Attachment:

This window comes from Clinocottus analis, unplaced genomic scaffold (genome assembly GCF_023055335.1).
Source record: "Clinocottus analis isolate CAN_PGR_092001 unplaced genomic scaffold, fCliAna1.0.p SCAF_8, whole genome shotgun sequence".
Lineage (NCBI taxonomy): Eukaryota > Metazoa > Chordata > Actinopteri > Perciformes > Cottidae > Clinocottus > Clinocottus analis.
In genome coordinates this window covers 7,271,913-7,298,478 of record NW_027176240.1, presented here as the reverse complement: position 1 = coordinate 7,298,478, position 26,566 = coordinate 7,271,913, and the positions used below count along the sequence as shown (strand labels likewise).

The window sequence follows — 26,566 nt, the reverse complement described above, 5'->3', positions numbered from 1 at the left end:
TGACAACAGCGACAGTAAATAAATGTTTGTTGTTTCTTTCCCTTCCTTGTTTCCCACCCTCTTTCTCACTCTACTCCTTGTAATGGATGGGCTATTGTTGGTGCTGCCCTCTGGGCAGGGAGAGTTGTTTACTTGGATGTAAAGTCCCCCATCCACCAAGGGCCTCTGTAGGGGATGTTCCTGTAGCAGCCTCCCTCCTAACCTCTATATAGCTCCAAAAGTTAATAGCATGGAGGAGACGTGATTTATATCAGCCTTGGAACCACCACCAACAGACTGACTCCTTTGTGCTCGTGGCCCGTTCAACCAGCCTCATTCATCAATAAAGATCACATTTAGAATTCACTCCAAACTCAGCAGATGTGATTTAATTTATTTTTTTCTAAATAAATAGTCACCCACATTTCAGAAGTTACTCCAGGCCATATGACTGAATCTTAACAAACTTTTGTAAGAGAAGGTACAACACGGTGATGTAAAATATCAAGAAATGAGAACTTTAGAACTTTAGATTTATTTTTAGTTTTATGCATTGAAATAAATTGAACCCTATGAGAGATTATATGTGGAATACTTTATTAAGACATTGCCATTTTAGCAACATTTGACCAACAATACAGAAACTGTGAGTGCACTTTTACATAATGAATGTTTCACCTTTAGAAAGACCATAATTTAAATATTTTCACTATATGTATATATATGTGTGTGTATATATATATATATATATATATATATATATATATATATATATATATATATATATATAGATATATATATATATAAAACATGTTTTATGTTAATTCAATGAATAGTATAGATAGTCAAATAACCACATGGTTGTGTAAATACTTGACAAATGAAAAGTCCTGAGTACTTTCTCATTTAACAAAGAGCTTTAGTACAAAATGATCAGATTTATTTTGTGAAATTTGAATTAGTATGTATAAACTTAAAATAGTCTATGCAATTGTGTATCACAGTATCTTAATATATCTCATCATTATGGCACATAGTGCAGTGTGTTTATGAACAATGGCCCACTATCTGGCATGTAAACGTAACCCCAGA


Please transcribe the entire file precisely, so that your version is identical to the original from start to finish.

This window comes from Clinocottus analis, unplaced genomic scaffold (genome assembly GCF_023055335.1).
Source record: "Clinocottus analis isolate CAN_PGR_092001 unplaced genomic scaffold, fCliAna1.0.p SCAF_8, whole genome shotgun sequence".
Lineage (NCBI taxonomy): Eukaryota > Metazoa > Chordata > Actinopteri > Perciformes > Cottidae > Clinocottus > Clinocottus analis.
In genome coordinates this window covers 7,271,913-7,298,478 of record NW_027176240.1, presented here as the reverse complement: position 1 = coordinate 7,298,478, position 26,566 = coordinate 7,271,913, and the positions used below count along the sequence as shown (strand labels likewise).

The window sequence follows — 26,566 nt, the reverse complement described above, 5'->3', positions numbered from 1 at the left end:
TGACAACAGCGACAGTAAATAAATGTTTGTTGTTTCTTTCCCTTCCTTGTTTCCCACCCTCTTTCTCACTCTACTCCTTGTAATGGATGGGCTATTGTTGGTGCTGCCCTCTGGGCAGGGAGAGTTGTTTACTTGGATGTAAAGTCCCCCATCCACCAAGGGCCTCTGTAGGGGATGTTCCTGTAGCAGCCTCCCTCCTAACCTCTATATAGCTCCAAAAGTTAATAGCATGGAGGAGACGTGATTTATATCAGCCTTGGAACCACCACCAACAGACTGACTCCTTTGTGCTCGTGGCCCGTTCAACCAGCCTCATTCATCAATAAAGATCACATTTAGAATTCACTCCAAACTCAGCAGATGTGATTTAATTTATTTTTTTCTAAATAAATAGTCACCCACATTTCAGAAGTTACTCCAGGCCATATGACTGAATCTTAACAAACTTTTGTAAGAGAAGGTACAACACGGTGATGTAAAATATCAAGAAATGAGAACTTTAGAACTTTAGATTTATTTTTAGTTTTATGCATTGAAATAAATTGAACCCTATGAGAGATTATATGTGGAATACTTTATTAAGACATTGCCATTTTAGCAACATTTGACCAACAATACAGAAACTGTGAGTGCACTTTTACATAATGAATGTTTCACCTTTAGAAAGACCATAATTTAAATATTTTCACTATATGTATATATATGTGTGTGTATATATATATATATATATATATATATATATATATATATATATATATATATATATATAGATATATATATATATAAAACATGTTTTATGTTAATTCAATGAATAGTATAGATAGTCAAATAACCACATGGTTGTGTAAATACTTGACAAATGAAAAGTCCTGAGTACTTTCTCATTTAACAAAGAGCTTTAGTACAAAATGATCAGATTTATTTTGTGAAATTTGAATTAGTATGTATAAACTTAAAATAGTCTATGCAATTGTGTATCACAGTATCTTAATATATCTCATCATTATGGCACATAGTGCAGTGTGTTTATGAACAATGGCCCACTATCTGGCATGTAAACGTAACCCCAGA